He found two other gifts he should have disclosed, neither from Williams: a chartered flight worth $7,751 for himself and his parents to Southwest Virginia, where Cuccinelli gave a speech, provided by Alpha Natural Resources; and transportation worth $795 from the Federation of American Coal, Energy and Security.
Until recently, Cuccinelli owned stock in Star, a former cigarette maker that makes the nutritional supplement Anatabloc from a substance found in tobacco. Cuccinelli initially failed to disclose his stock holdings but corrected what he said was an oversight last year, before the company came under media scrutiny.
Democrats contend that Cuccinelli had conflicts of interests in two cases tied to the Star executive: a civil lawsuit that Star brought to challenge a state tax assessment, and a felony embezzlement case against a former chef at the governor’s mansion.
Cuccinelli recently sought to recuse his office from both. He announced April 4 that he would hand off Star’s tax-assessment lawsuit to private attorneys. This week, his office announced it would seek recusal from the case of the mansion chef. That came two days after the chef, Todd Schneider, who catered Cailin McDonnell’s wedding reception at the mansion in June 2011, indicated in a legal motion that he intends to raise questions about Williams’s gifts to the McDonnell family as part of his defense.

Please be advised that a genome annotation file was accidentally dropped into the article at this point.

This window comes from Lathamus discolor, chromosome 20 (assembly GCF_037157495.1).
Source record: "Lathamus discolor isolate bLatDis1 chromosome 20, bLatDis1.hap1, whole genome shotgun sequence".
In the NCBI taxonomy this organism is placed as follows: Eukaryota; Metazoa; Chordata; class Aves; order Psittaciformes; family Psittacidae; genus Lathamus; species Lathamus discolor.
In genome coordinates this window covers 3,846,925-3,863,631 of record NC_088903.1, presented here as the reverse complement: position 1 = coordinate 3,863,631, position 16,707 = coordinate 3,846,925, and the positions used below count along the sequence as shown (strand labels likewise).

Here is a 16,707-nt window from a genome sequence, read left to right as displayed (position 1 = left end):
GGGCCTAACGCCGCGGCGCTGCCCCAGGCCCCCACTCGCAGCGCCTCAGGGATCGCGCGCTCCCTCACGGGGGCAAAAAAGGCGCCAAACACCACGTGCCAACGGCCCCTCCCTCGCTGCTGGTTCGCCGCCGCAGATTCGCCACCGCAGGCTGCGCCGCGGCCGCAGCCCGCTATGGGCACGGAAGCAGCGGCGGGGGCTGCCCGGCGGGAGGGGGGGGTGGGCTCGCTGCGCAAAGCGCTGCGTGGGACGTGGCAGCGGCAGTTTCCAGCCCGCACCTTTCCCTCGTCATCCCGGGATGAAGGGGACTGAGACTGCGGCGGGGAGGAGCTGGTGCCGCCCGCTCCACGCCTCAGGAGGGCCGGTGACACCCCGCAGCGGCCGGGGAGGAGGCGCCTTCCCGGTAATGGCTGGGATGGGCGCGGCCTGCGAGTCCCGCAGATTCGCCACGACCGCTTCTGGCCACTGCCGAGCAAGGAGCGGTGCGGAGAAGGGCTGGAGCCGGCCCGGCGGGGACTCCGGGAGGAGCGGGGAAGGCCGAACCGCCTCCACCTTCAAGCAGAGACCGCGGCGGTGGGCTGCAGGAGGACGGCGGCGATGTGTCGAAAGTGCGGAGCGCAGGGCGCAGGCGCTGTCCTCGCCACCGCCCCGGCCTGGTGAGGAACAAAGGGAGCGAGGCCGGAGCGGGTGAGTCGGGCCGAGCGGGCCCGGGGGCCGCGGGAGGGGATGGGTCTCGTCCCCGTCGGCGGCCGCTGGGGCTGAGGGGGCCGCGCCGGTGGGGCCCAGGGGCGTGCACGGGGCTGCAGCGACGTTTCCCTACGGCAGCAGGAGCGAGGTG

Cuccinelli said that line of defense would complicate his office’s efforts to prosecute the case because he acts as the governor’s lawyer.
Cuccinelli’s campaign called Richmond area reporters to the office of the state Republican Party on Friday afternoon to announce that he had failed to report some gifts. In response to a question, Cuccinelli disclosed that a total of five members of his office had stayed temporarily at another house owned by Williams, that one in suburban Richmond.
The Post had previously reported that Cuccinelli and at least two members of his staff had stayed there right after he was elected attorney general, while they were settling into their new jobs in Richmond.
Cuccinelli also said that he would support tighter rules governing gifts to public officials, including eliminating the loophole that allows gifts to their immediate relatives to go unreported. He also said that the attorney general, who has oversight over financial disclosures for elected officials, should not be responsible for reviewing his own form, which is the case now. In that spirit, he said, he asked the Richmond commonwealth’s attorney to review his disclosures.
Rosalind S. Helderman contributed to this report.